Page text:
The conductor connecting the mast and the stud should have as straight a path as is possible, since lightning doesn't like to turn corners. If you also bond the shrouds, stays, chainplates and stanchions to the same plate, it will create a "faraday" cage for the boat made of the standing rigging, and that should protect the passengers on-board from a direct strike.

YMMV... on some boats this works well, on others, not so good... If you have an external bolt on keel, the keel can often be used for the lightning ground surface—but only if it is external. Doing so with an encapsulated keel is a really bad idea.
 

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According to Chapman: " A measure of lightning protection can be obtained using the principle of the "Faraday Cage." A high pointed conductor, heavily wired to all points of the boat, seems to cast a cone-shaped umbrella in which lightning does not strike. Instead, the voltage is conducted safely to "ground" in the water via submerged metal parts such as the rudder, sailboat keel, or propeller."
 

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Quick question: is there any special procedure for sailling in a thunderstorm ?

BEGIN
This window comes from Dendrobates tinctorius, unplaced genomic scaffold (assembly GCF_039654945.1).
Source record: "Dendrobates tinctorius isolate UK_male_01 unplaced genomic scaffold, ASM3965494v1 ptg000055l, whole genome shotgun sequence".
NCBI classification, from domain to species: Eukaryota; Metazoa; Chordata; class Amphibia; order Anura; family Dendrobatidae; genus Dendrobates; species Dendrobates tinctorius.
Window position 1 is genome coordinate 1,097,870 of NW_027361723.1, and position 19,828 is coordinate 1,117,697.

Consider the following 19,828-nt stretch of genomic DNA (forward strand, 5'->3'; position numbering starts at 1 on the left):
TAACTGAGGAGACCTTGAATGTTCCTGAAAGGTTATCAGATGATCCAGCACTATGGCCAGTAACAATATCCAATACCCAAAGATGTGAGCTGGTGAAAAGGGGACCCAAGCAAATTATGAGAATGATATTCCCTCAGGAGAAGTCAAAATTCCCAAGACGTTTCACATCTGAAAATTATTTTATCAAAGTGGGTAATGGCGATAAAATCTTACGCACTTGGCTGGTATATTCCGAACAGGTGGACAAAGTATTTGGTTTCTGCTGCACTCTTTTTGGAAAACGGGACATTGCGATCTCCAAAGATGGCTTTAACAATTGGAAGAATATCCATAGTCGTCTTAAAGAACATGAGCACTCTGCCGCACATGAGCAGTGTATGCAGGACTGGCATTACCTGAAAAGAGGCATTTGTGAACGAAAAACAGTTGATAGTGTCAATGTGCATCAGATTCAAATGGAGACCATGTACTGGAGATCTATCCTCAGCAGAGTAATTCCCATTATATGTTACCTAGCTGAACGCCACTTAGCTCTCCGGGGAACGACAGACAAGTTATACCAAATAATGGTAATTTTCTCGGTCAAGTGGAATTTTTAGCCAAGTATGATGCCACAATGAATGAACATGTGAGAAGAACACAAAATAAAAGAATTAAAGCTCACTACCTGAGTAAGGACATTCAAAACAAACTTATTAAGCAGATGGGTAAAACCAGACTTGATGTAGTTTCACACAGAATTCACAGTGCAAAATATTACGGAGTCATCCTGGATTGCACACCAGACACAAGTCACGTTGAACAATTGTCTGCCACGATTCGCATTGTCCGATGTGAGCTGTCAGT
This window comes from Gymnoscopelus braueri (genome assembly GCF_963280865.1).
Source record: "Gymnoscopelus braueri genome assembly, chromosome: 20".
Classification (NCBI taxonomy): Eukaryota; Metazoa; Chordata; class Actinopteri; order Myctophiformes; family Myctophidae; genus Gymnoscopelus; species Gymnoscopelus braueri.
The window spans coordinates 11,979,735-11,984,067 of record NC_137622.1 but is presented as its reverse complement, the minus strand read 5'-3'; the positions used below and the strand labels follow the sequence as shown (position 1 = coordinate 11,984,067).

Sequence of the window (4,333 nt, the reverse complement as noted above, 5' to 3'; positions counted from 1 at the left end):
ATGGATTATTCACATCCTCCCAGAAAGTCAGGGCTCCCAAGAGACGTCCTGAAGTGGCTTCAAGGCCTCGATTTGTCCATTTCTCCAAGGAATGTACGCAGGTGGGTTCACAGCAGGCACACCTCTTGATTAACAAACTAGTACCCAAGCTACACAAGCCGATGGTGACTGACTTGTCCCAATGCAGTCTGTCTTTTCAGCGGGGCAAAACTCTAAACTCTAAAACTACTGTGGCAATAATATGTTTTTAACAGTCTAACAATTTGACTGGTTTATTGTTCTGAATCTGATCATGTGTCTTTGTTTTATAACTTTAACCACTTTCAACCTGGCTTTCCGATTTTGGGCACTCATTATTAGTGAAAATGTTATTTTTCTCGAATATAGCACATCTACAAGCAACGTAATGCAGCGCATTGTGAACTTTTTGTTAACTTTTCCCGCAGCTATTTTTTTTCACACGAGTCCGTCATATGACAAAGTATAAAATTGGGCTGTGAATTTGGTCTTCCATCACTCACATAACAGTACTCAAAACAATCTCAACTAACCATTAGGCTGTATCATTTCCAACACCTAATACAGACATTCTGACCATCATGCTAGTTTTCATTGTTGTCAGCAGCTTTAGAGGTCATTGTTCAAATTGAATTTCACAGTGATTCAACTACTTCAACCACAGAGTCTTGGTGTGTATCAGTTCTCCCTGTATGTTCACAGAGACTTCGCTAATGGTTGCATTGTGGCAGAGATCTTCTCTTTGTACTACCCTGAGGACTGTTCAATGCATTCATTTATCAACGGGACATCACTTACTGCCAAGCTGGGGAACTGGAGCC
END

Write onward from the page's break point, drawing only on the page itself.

Avoid it. If that's not possible, reef early and make sure the engine's ready. Make sure that you keep the bow (or the stern) facing the waves. Don't leave a lot of things loose in the cabin - especially in a small boat. If there are enough of them, and they are heavy enough, your boat may become unstable. Enjoy !
 

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Lightning is the one thing that you can do very little about.

The discussions of Grounded versus not Grounded are sound disscissions.
We can and have debated this at length.

But when you are out there on the water and you get caught in a lightning storm, what can you really do? Not a whole lot.

If the wind is overpowering, we know what to do, we have a plan of action that we persue. But when we get caught in the flash storm, in all seriousness, we are taking our chances and simply must ride it out.